Selinger dusts off, carries on

Next up, the provincial budget

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One hurdle done, another bigger hurdle to go.

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Opinion

Hey there, time traveller!
This article was published 10/02/2014 (3213 days ago), so information in it may no longer be current.

One hurdle done, another bigger hurdle to go.

Premier Greg Selinger reportedly escaped a face-to-face confrontation with the NDP membership this past weekend with little or no additional damage inflicted upon his tattered mandate.

It was not a certainty he would get through unscathed. Still reeling from poor opinion-poll results, last week Selinger had to deal with an act of mutiny from within his own ranks.

Former cabinet minister Christine Melnick — who lied in the legislature about involving senior civil servants in a demonstration organized at the Manitoba legislature — publicly criticized the premier. She was ultimately expelled from the NDP caucus.

As the week wore on, Melnick’s claims about being mistreated at the hands of Selinger’s senior staff became increasingly questionable. Still, Melnick’s eruption and Selinger’s response were hardly banner achievements for a government looking for good news.

At this point, it appears Selinger’s senior political advisers — those same people who got dragged down into the whole Melnick affair — earned their keep this past weekend. Party members at the AGM did not pour salt into Selinger’s wounds by showing any sign of dissent over recent events.

That speaks to diligent, floor-level work by senior staff, who spent the weekend holding hands, patting shoulders and otherwise convincing the rank and file there was still reason for hope.

Selinger was present throughout the AGM, delivering a keynote speech Friday night in which he directly addressed the Melnick affair. Although it was likely the top-of-mind issue for New Democrats this past weekend, there were no obvious signs of rogue elements in the party demanding a review of Selinger’s leadership.

Perhaps the unveiling of a new negative TV advertisement aimed at PC Leader Brian Pallister helped. Nothing rallies the troops like a good old-fashioned, saucy attack ad.

Even though he deftly stickhandled through the AGM, Selinger is unlikely to get much of a respite. The premier and his team now have to turn their attention to the provincial budget, which should be tabled in April. And the fiscal outlook for the province is, to say the least, grim.

The second-quarter fiscal update, released in December, showed the province now expecting a $485-million deficit for this year, down $33 million in the budget. That is progress, albeit at a glacial pace.

The fact is the NDP desperately needs to balance the budget, both for the fortunes of Manitoba and for its own political health. Selinger has been rocked now by controversy and internal strife, but his greatest issue of vulnerability is the deficit.

Until now, however, Selinger has been rigorously devoted to a strategy whereby total spending has been slowed in some areas and modestly cut in others. Selinger has argued deep spending cuts would be devastating to core services. He has waited, patiently, for the economy to grow and produce the revenues necessary to shrink the deficit.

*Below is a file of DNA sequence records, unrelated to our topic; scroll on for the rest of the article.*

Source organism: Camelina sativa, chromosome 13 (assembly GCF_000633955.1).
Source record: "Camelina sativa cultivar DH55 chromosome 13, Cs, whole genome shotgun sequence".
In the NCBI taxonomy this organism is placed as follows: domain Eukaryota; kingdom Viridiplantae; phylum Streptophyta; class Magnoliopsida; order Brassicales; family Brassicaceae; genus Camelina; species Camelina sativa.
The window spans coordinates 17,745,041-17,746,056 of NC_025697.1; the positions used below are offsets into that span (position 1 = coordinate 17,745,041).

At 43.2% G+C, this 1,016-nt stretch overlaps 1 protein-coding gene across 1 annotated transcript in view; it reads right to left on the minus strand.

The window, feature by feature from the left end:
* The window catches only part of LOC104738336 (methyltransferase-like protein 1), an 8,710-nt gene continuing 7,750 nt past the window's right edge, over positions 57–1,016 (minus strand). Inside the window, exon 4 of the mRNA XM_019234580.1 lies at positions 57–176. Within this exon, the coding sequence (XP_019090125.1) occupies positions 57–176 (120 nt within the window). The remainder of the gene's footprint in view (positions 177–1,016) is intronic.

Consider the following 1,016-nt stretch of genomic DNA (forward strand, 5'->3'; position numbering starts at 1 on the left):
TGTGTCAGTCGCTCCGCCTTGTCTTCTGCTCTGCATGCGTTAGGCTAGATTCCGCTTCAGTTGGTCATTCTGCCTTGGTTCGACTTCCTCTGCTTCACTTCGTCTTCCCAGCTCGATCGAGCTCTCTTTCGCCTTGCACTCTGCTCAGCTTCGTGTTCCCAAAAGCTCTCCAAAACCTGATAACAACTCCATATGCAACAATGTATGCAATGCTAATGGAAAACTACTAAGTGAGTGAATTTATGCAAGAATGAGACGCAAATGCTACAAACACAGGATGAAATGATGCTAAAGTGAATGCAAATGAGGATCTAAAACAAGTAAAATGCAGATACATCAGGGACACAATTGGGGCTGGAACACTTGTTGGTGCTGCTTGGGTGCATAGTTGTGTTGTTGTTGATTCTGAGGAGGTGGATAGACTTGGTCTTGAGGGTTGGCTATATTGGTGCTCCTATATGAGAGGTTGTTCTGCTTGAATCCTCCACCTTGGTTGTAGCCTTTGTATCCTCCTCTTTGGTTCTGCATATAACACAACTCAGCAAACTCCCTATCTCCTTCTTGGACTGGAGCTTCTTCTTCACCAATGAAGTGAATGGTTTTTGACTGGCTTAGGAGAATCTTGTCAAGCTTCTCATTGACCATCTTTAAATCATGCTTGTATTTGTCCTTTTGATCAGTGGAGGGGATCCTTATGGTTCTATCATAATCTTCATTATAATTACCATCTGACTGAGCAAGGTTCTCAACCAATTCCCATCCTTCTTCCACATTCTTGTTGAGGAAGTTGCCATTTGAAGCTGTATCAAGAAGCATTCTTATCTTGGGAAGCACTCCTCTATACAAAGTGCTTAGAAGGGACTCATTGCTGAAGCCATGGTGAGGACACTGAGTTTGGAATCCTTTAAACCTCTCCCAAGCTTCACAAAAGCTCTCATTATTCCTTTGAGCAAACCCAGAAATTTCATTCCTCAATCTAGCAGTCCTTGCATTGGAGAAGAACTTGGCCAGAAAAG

Selinger’s plan has, to some extent, come to fruition. The deficit is shrinking and core services have been spared the sting of deep austerity measures. However, the deficit is not falling fast or far enough to soothe the voters.

As a result, you can see a measure of desperation entering into the short-term fiscal management. This week, it was announced a full rollback of property taxes for senior citizens would be delayed by one year. The tax cut was a key 2011 election campaign pledge.

The province would like to eliminate the deficit altogether when it introduces a budget in the spring of 2016. That is also, coincidentally, an election year. Failure to eliminate the deficit by that date would likely break the camel’s back for Selinger and the NDP.

And it’s important to note even with austerity measures, Manitoba is already facing other threats to its bottom line. The province and Ottawa are in a dispute over the population figure used to calculate transfer payments. Ottawa reduced Manitoba’s population, which resulted in a $37-million revenue drop this year. More of this is expected next year.

And let’s not forget about the spring flooding season. Selinger is farther behind in reducing the deficit because of the extraordinary flood of 2011.

Although no governing party could ever completely overcome the $1-billion tab for flood fighting that year — half of which may be recovered from the federal government — the Opposition Tories have been effective in framing the huge costs of fighting the flood as evidence of a NDP spending problem.

It may well be that by the time the next budget comes forward, New Democrats will long for the days when they needed only to endure the allegations of an aggrieved ex-cabinet minister.

dan.lett@freepress.mb.ca

Dan Lett

Dan Lett
Columnist

Born and raised in and around Toronto, Dan Lett came to Winnipeg in 1986, less than a year out of journalism school with a lifelong dream to be a newspaper reporter.

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